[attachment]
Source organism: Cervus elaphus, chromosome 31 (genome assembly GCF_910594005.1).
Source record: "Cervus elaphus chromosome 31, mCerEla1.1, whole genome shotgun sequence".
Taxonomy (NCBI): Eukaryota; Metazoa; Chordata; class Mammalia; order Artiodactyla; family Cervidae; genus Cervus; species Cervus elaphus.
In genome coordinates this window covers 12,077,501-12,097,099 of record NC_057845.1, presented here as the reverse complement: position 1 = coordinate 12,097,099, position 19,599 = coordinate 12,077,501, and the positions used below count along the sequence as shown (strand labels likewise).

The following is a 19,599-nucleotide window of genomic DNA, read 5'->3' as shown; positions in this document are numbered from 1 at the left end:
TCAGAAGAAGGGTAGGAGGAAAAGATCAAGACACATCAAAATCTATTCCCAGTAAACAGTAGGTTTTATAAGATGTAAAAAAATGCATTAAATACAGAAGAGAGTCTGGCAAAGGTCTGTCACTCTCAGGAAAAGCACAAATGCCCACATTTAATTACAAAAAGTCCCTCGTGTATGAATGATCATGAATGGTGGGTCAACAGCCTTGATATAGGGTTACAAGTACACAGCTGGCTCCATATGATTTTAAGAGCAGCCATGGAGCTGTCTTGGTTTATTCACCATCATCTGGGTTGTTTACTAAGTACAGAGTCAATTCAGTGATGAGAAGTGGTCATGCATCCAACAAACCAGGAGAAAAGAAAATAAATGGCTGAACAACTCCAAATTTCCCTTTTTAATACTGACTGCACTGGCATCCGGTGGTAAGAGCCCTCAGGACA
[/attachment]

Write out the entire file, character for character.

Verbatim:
Source organism: Cervus elaphus, chromosome 31 (genome assembly GCF_910594005.1).
Source record: "Cervus elaphus chromosome 31, mCerEla1.1, whole genome shotgun sequence".
Taxonomy (NCBI): Eukaryota; Metazoa; Chordata; class Mammalia; order Artiodactyla; family Cervidae; genus Cervus; species Cervus elaphus.
In genome coordinates this window covers 12,077,501-12,097,099 of record NC_057845.1, presented here as the reverse complement: position 1 = coordinate 12,097,099, position 19,599 = coordinate 12,077,501, and the positions used below count along the sequence as shown (strand labels likewise).

The following is a 19,599-nucleotide window of genomic DNA, read 5'->3' as shown; positions in this document are numbered from 1 at the left end:
TCAGAAGAAGGGTAGGAGGAAAAGATCAAGACACATCAAAATCTATTCCCAGTAAACAGTAGGTTTTATAAGATGTAAAAAAATGCATTAAATACAGAAGAGAGTCTGGCAAAGGTCTGTCACTCTCAGGAAAAGCACAAATGCCCACATTTAATTACAAAAAGTCCCTCGTGTATGAATGATCATGAATGGTGGGTCAACAGCCTTGATATAGGGTTACAAGTACACAGCTGGCTCCATATGATTTTAAGAGCAGCCATGGAGCTGTCTTGGTTTATTCACCATCATCTGGGTTGTTTACTAAGTACAGAGTCAATTCAGTGATGAGAAGTGGTCATGCATCCAACAAACCAGGAGAAAAGAAAATAAATGGCTGAACAACTCCAAATTTCCCTTTTTAATACTGACTGCACTGGCATCCGGTGGTAAGAGCCCTCAGGACA